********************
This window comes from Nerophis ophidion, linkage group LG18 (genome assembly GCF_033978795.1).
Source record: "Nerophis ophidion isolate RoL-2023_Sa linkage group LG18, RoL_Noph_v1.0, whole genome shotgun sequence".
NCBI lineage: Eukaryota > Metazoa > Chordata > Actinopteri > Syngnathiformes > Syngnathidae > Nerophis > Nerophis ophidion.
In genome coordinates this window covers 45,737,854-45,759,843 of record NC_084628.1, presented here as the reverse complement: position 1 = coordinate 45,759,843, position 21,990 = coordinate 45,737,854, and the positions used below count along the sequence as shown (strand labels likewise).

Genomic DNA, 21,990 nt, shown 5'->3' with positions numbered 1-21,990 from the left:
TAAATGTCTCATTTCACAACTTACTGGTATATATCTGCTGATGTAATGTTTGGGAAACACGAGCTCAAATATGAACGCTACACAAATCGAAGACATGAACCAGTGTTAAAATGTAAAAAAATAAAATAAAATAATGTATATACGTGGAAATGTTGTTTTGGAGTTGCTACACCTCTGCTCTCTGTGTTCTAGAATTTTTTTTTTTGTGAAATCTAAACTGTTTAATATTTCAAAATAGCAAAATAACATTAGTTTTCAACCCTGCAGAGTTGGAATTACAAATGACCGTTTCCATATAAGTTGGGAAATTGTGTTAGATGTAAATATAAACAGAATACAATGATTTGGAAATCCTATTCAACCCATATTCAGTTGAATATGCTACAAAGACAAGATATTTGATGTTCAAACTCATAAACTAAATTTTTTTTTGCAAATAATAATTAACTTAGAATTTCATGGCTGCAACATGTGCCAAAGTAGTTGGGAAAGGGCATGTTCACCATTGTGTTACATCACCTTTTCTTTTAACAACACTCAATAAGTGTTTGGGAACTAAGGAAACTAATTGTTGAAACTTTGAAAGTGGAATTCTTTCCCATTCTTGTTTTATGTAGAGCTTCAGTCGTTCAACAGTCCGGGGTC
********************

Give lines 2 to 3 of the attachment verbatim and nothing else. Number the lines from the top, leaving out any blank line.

Source record: "Nerophis ophidion isolate RoL-2023_Sa linkage group LG18, RoL_Noph_v1.0, whole genome shotgun sequence".
NCBI lineage: Eukaryota > Metazoa > Chordata > Actinopteri > Syngnathiformes > Syngnathidae > Nerophis > Nerophis ophidion.